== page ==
Lots of other insights. Every, by the way, was never captured but in 2014 a Yemeni coin that might have come from the Ganj-i-Sawai was found in a Rhode Island orchard.

See also my previous post on Enemy of All Mankind.

Anéantir, by Michel Houellebecq

As it happens, Balzac is Houellebecq’s hero. Anéantir not only demonstrates comparable ambition to Balzac; it is also proof of Houellebecq’s tireless work. In his various books he has accumulated notes on: the stages of terminal tongue cancer; the precise topography of the Ministry of Finance; the exact operation of a guillotine (with schematics); the names, composition and texture of processed sandwiches on sale in Parisian train stations; the vernacular of Paris’s best political spin doctor; the triage of dying residents in provincial care homes, and more. When, some time around the 2100s Anéantir is re-published by Penguin Classics, the notes section will take up half the space of the novel proper. The translator will battle to properly convey the Tom Wolfe-like bleak hopelessness encompassed in ‘un sandwich Daunat maxi-moelleux au blanc de poulet-emmental dans son emballage et une Tourtel’.

Like Balzac, many of Houellebecq’s characters are drawn from real life. The book is set in the year 2026. The sitting president is transparently Emmanuel Macron, who’s been re-elected in 2022. Term limits mean he can’t run again: his cunning plan is to push a popular television talk show host to win in 2027, coached by, among others, the minister of finance, thereby keeping the seat warm for a return of ‘Macron’ himself at the 2032 election — a kind of Putin-Medvedev switcheroo.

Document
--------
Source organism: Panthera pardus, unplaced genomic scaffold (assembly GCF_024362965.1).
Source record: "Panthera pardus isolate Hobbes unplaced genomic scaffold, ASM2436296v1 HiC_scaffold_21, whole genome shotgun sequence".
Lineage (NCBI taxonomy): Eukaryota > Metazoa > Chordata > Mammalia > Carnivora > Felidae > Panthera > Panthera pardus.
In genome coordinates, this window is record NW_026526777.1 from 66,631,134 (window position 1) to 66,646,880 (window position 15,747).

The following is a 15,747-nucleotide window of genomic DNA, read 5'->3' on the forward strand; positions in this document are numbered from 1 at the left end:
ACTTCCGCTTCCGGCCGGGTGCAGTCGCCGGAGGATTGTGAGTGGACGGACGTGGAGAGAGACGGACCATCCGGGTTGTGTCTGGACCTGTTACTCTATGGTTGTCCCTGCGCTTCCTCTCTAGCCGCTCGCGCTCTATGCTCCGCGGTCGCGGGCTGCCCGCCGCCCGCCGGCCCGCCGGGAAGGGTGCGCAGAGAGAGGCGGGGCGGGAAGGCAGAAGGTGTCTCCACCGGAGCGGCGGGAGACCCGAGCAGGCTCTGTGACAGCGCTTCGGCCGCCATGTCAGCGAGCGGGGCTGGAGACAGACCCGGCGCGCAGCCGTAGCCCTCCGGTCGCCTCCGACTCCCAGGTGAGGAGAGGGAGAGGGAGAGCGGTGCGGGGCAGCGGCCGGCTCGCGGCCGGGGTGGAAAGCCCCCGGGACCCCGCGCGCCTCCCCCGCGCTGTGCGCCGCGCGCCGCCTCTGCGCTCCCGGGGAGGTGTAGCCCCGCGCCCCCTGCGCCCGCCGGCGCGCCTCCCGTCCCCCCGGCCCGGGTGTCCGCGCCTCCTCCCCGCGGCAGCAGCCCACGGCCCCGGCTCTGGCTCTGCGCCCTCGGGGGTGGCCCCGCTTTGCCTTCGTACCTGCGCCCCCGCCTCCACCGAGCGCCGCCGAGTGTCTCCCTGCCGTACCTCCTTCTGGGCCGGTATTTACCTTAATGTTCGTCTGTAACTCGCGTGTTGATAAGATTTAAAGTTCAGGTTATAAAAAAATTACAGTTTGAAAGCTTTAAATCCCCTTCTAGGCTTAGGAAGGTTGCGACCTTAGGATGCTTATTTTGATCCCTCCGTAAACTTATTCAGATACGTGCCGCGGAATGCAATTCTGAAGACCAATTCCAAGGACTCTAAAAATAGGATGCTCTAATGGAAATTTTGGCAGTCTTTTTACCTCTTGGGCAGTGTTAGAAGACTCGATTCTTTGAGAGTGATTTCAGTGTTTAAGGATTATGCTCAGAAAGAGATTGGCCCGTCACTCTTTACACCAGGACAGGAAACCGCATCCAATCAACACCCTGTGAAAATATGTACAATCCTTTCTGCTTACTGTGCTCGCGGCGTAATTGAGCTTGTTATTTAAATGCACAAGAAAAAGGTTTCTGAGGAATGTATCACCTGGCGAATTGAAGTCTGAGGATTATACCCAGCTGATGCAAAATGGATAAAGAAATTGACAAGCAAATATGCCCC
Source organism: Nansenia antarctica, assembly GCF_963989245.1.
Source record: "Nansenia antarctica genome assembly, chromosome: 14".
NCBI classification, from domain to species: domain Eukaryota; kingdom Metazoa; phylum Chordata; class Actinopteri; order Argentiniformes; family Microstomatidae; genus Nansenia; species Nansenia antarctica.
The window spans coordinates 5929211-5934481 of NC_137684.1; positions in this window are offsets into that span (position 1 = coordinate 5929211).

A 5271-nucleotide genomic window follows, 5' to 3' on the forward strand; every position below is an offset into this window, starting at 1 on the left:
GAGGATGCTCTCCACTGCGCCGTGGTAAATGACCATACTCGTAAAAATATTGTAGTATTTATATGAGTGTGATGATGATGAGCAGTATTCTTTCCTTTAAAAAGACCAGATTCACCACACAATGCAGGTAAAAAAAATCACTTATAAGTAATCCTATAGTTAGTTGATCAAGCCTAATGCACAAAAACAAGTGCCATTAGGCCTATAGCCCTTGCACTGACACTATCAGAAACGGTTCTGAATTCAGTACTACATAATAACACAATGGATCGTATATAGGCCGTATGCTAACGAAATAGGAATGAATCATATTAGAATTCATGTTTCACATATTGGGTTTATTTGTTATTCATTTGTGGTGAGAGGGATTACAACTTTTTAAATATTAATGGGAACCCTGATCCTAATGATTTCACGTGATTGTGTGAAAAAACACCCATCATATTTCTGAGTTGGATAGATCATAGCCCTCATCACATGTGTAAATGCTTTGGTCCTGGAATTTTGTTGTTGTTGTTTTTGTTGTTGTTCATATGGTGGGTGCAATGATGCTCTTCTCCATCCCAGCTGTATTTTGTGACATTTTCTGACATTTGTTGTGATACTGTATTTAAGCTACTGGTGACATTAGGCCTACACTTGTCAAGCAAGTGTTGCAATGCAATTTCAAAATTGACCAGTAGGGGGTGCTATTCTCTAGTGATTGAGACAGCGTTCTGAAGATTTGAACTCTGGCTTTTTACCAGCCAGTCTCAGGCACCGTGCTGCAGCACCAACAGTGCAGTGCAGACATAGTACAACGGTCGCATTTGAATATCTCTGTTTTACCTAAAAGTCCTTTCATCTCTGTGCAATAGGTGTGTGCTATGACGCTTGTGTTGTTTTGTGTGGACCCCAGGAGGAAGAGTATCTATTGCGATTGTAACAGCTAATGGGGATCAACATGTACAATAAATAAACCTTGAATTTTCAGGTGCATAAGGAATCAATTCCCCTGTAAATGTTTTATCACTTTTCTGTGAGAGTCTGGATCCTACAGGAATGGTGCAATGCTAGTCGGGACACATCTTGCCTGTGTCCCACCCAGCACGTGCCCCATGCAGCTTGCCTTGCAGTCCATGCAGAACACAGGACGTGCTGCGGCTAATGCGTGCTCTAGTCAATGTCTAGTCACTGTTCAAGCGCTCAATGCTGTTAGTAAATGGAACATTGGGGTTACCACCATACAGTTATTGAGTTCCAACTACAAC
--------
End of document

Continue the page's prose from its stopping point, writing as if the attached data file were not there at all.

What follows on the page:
The book just came out in France, here is more information.  Is Houllebecq best at 736 pp.?  I guess we’ll find out.  In French, on Kindle.  And in German.  When in English?  I have ordered it in German, though I am not sure when I will get to start much less finish it.

What I’ve been reading

1. Michael S. Nieberg, When France Fell: the Vichy Crisis and the Fate of the Anglo-American Alliance.  It is difficult to find WWII material that is both interesting and fresh, but this book qualifies.  It is a look at how America processed the fall of France in 1940, and suddenly realized the whole thing was for real and that dangers to the homeland were not trivial.